More in domestic fiction

A “sharply funny and sobering . . . portrait of a family in financial free fall” from the New York Times–bestselling author of Young Jane Young (People).
 
With The Hole We’re In—a bold, timeless, yet all too timely novel about a troubled American family navigating an even more troubled America—award-winning author and screenwriter, Gabrielle Zevin, delivers a work that places her in the ranks of our shrewdest social observers and top literary talents.
 
Meet the Pomeroys: a church-going family living in a too-red house in a Texas college town. Roger, the patriarch, has impulsively gone back to school, only to find his future ambitions at odds with the temptations of the present. His wife, Georgia, tries to keep things afloat at home, but she’s been feeding the bill drawer with unopened envelopes for months and never manages to confront its swelling contents. In an attempt to climb out of the holes they’ve dug, Roger and Georgia make a series of choices that have catastrophic consequences for their three children—especially for Patsy, the youngest, who will spend most of her life fighting to overcome them. The Hole We’re In shines a spotlight on some of the most relevant issues of today: over-reliance on credit, gender and class politics, and the war in Iraq. But it is Zevin’s deft exploration of the fragile economy of family life that makes this a book for the ages.
 
“Blazing . . . Sharp . . . a Corrections for our recessionary times . . . [Zevin] establishes herself as an astute chronicler of the way we spend now.” —Publishers Weekly, starred review
An addictive and moving debut about love, fidelity, sports, and growing up when you least expect it, told through the irresistible voices of three generations

It's the spring of 1994 in Cooperstown, New York, and Joanie Cole, the beloved matriarch of the Obermeyer family, has unexpectedly died in her sleep. Now, for the first time, three generations are living together under one roof and are quickly encroaching on one another's fragile orbits. Eighty-six-year-old Bob Cole is adrift in his daughter's house without his wife. Anne Obermeyer is increasingly suspicious of her husband, Hugh's, late nights and missed dinners, and Hugh, principal of the town's preschool, is terrified that a scandal at school will erupt and devastate his life. Fifteen-year-old tennis-team hopeful Julia is caught in a love triangle with Sam and Carl, her would-be teammates and two best friends, while her brother, Teddy, the star pitcher of Cooperstown High, will soon catch sight of something that will change his family forever.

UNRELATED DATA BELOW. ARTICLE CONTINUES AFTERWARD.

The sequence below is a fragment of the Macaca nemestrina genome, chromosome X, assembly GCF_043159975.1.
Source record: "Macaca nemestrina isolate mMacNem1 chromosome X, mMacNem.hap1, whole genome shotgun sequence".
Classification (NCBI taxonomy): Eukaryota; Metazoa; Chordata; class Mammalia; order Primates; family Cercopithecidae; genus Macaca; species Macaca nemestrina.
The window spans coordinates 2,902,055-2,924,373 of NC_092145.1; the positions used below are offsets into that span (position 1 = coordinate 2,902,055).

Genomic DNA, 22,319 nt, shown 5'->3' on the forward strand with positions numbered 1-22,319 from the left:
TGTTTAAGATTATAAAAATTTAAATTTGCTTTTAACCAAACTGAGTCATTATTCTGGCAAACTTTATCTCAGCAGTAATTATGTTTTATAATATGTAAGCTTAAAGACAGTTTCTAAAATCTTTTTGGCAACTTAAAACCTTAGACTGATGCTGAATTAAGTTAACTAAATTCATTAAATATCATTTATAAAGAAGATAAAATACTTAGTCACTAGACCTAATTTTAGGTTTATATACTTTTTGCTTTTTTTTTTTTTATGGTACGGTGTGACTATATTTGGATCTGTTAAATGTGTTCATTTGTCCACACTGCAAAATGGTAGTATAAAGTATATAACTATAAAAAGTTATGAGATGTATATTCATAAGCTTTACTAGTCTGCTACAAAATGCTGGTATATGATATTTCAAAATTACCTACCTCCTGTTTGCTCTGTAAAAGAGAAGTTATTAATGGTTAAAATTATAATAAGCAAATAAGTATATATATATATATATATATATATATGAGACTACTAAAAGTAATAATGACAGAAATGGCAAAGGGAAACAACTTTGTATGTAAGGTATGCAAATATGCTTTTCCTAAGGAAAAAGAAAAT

At the heart of the Obermeyers' present-day tremors is the scandal of The Sex Cure, a thinly veiled roman à clef from the 1960s, which shook the small village of Cooperstown to the core. When Anne discovers a battered copy underneath her parents' old mattress, the Obermeyers cannot escape the family secrets that come rushing to the surface. With its heartbreaking insight into the messy imperfections of family, love, and growing up, Callie Wright's Love All is an irresistible comic story of coming-of-age—at any age.

Estranged from her family, Natasha is making a life for herself in Darwin when her sister calls with bad news. Their mother is ill, and has only a few months to live. Confused and conflicted, Natasha returns to the home she fled many years before. But her father, an evangelical Christian, has not changed –he is still the domineering yet magnetic man she ran from, and her sisters and mother are still in his thrall.

One night her father makes an astonishing announcement: he has received a message from God that his wife is to be healed, and they must hold a party to celebrate. As Natasha and her sisters prepare for the big event – and the miracle – she struggles to reconcile her family’s faith with her sense that they are pretending. Is she a traitor or the only one who can see the truth? And what use is truth anyway, in the face of death?

Taut, funny and poignant, The Healing Party is an electrifying debut novel about faith and lies, the spirit and the flesh.

‘A wild family drama, shot through with a furious, pure and grieving love.’ —Helen Garner

‘A compelling portrait of religious zealotry but also of true goodness. The portrait of the family is wonderfully realised, especially the mother, whom Lee has imbued with warmth and grace, and her own inner mystery.’ —Amanda Lohrey

‘Micheline Lee excels at drawing the ambiguities and frictions of familial connections: conflict, dislike and difference balanced by enduring love, which, in this family, is felt, but never expressed … Lee creates a memorable, almost tragi-comic portrait of an Asian-Australian family.’ —Books+Publishing

‘I couldn't stop till I finished. Horrifying and wonderful.’ —David Marr

‘The tenderness and exasperation with which the characters are drawn will ensure comparisons with Amy Tan … The Healing Party succeeds in the aim all novels share: it suggests new ways of seeing.’ —the Monthly

‘The Healing Party is part reality television and part an anthropological study of a strange foreign culture … [a] deceptively simple, disciplined work’ —Saturday Paper

‘Lee is an exceptionally talented writer … An impressive, unique Australian debut.’ —Readings Monthly